Isle of Man Part 05

The shifts which commonly a thief maketh to escape in his flying away, are two:
1. There is his counterfeiting the habits of an honest man; so Sin craftily putteth upon himself the show of virtue, - Jehu did piety, for the getting of a kingdom, and establishing of it to himself; whose sin was covered with a pretended and hypocritical zeal for the Lord. Ananias and Sapphira made show of liberality like that of Barnabas, not discernible till Peter discovered it. For as Satan can transform himself into an Angel of light, and his Apostles into the Apostles of Christ; so can Sin, the seed of Satan, put upon itself the counterfeit of virtue.
2. A thief will alter his name, and by assuming the name of an honest man oftentimes escape away; and after this manner also eseapeth sin, vice getting upon it the name of virtue. And so Drunkenness escapeth under the name of Good Fellowship; Covetousness under the name of Good Husbandry; Filthy Ribaldry under the name of the name of Merriment; Pride of Apparel under the name of Decency and Handsomeness; Bloody Revenge for wrongs offered, escapes under the name of Valour; Foolish Wastefulness under the name of a Frank and Liberal Disposition; Superstition under the name of Devotion to Forefathers and the Old Religion; Remissness in punishing under the name of Gentleness; warmness in Religion under the praise of Discretion; and many such like foul vices do thus deceitfully hide themselves, and so escape unattached.
If by these his shifts he cannot escape Godly Jealousy, that constant pursuer, then will he seek to be holpen by his kindred and friends; for sin hath many, who will either so defend him, or excuse him, or deny him or hide him; or make him so little in fault as will almost persuade Godly Jealousy that it is even needless so eagerly to pursue after him.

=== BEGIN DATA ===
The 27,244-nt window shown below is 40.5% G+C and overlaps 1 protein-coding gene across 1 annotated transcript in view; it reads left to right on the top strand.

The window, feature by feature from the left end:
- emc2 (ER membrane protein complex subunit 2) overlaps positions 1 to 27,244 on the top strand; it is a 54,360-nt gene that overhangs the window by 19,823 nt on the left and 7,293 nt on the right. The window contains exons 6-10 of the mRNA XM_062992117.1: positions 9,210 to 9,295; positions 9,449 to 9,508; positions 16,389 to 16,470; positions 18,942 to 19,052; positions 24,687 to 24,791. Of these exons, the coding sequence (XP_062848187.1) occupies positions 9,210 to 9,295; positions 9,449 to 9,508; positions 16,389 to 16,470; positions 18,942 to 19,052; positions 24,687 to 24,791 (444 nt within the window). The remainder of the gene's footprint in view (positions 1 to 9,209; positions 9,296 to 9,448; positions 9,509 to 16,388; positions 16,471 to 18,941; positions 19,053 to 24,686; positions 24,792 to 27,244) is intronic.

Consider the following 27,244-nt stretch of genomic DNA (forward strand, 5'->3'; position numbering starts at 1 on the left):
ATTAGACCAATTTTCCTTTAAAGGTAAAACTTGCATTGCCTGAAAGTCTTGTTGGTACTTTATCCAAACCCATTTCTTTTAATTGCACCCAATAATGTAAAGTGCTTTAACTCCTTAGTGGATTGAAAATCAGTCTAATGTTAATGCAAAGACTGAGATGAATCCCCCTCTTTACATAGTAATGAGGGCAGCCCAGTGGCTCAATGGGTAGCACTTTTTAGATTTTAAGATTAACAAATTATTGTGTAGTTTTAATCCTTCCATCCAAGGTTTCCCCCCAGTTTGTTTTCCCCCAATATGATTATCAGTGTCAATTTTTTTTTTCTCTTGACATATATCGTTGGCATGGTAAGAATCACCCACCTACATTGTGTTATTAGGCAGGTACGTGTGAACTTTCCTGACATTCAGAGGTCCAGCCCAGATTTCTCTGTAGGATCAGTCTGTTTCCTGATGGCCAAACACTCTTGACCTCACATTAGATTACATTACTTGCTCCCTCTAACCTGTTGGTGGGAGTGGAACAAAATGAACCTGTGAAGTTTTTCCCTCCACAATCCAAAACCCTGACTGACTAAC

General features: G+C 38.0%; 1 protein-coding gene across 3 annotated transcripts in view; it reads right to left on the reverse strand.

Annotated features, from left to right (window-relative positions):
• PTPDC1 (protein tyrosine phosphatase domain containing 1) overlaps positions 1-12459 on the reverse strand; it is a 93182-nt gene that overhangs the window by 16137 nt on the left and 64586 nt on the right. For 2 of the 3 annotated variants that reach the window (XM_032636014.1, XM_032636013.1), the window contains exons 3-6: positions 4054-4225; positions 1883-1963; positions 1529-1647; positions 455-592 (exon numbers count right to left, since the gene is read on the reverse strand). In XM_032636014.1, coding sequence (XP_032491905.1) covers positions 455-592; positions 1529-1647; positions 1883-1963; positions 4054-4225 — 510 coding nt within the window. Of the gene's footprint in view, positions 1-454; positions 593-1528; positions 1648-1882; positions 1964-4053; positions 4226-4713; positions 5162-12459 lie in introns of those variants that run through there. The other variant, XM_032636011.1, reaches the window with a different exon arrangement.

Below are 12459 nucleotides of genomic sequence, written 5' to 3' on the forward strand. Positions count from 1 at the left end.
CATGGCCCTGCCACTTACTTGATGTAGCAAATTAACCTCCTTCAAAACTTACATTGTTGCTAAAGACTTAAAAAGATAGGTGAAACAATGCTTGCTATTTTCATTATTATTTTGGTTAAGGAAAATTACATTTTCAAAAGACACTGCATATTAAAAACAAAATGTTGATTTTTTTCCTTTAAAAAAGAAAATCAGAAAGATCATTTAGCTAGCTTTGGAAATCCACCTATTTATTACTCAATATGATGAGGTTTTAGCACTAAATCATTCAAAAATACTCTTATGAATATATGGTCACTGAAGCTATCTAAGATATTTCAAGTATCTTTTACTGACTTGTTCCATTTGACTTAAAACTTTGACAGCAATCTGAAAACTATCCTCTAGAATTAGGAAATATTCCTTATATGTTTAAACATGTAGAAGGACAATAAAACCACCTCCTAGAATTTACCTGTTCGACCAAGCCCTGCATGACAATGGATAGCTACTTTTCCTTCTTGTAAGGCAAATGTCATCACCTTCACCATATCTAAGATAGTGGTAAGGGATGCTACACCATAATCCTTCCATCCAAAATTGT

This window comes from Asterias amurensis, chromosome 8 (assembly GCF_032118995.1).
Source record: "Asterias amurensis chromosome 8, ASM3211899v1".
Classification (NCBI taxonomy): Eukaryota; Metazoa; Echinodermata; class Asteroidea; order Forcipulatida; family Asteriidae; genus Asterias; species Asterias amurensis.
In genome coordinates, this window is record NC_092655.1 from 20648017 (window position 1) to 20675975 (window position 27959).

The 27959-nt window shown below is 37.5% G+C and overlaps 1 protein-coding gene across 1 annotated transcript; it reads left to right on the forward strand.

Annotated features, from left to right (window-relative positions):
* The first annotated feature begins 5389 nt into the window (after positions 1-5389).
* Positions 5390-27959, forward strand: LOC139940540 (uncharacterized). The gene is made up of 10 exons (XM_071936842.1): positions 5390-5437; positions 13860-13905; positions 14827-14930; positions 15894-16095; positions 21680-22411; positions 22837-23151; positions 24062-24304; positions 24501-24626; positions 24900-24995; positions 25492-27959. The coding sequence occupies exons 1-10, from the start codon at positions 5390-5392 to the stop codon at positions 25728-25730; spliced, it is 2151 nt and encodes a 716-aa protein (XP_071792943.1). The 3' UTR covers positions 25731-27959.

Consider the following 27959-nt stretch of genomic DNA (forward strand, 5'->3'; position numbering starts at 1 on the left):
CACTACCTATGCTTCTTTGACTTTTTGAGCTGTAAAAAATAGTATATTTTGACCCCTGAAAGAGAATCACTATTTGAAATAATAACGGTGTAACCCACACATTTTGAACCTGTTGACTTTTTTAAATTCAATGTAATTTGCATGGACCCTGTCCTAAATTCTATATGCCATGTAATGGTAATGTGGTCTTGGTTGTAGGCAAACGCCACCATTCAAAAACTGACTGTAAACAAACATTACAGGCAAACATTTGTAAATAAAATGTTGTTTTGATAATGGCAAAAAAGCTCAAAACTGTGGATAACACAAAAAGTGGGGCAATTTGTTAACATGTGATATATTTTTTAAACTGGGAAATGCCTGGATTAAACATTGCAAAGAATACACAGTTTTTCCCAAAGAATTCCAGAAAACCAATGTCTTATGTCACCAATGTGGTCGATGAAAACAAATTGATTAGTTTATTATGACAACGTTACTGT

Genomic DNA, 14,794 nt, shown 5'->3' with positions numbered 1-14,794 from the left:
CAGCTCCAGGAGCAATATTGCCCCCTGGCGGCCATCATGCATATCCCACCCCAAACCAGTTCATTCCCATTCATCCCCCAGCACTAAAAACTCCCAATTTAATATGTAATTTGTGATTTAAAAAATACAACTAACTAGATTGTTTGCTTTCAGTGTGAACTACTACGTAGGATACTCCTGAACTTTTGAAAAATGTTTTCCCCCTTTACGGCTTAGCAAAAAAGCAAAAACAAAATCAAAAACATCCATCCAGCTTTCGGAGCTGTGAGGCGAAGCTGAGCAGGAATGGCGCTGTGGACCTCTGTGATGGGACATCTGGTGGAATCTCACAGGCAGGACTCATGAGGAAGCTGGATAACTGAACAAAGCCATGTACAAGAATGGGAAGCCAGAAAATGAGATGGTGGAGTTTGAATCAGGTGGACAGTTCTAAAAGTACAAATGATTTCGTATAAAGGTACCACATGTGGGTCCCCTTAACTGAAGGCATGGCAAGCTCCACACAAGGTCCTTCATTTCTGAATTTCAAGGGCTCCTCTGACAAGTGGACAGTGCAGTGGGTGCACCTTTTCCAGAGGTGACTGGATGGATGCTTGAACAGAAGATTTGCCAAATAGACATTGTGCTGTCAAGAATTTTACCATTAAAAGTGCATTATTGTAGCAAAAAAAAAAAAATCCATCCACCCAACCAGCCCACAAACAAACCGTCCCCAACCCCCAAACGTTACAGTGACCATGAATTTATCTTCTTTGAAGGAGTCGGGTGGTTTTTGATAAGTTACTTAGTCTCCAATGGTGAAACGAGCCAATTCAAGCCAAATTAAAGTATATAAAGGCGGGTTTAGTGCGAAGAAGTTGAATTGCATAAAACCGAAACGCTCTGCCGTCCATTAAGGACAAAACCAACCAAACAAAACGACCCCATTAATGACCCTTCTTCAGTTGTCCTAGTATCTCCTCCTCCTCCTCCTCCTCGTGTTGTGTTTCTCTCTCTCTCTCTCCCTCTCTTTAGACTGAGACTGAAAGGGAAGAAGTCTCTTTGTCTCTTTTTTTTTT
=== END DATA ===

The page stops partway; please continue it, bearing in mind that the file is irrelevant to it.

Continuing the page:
1. The first of these is his grandsire Ignorance; for he knows no sin, he cannot read the Hue and Cry; he breedeth Sin, and bringeth him up, and maketh no conscience of it; if Sin get into his house he holds himself safe enough.
2. The second his brother Error the son of Ignorance; this fellow mistaketh all, and misconstrueth the whole Hue and Cry, and can find no fault with Sin, and so endeavoureth to send the pursuer another way.
3. The third is his cousin Opinion, and this will hold the pursuer with a long and tedious disputation, questioning the act, whether it be a sin or no, and will endeavour by probabilities to make it no sin, that so he might make the pursuer to desist. Thus sins of profit and such as may prevent certain dangers are disputed pro and con as men say. The sin of Usury by many is brought under Opinion as lawful some way. So the sin of Idolatry - (as it was disputed in Queen Mary’s days,) - to go and hear a mass without inward reverence in order to prevent the imminent penalty of death. Many sins evident enough are made disputable if the yield profit or be delightsome to the flesh or such as may help to keep a man’s person or state in safety; for all these Opinion will be a proctor.
4. The fourth is one Master Subtlety, his wit being attended on by little conscience of the truth. This man cometh with his distinctions to clear an act from sin thus with his latria and doulia he will have idolatry no idolatry: so with his biting and not biting, and lending to the rich upon use but not to a needy brother, usury must be no sin. This Subtlety of wit with a chivalrous conscience maketh foul sins to pass along as no sins.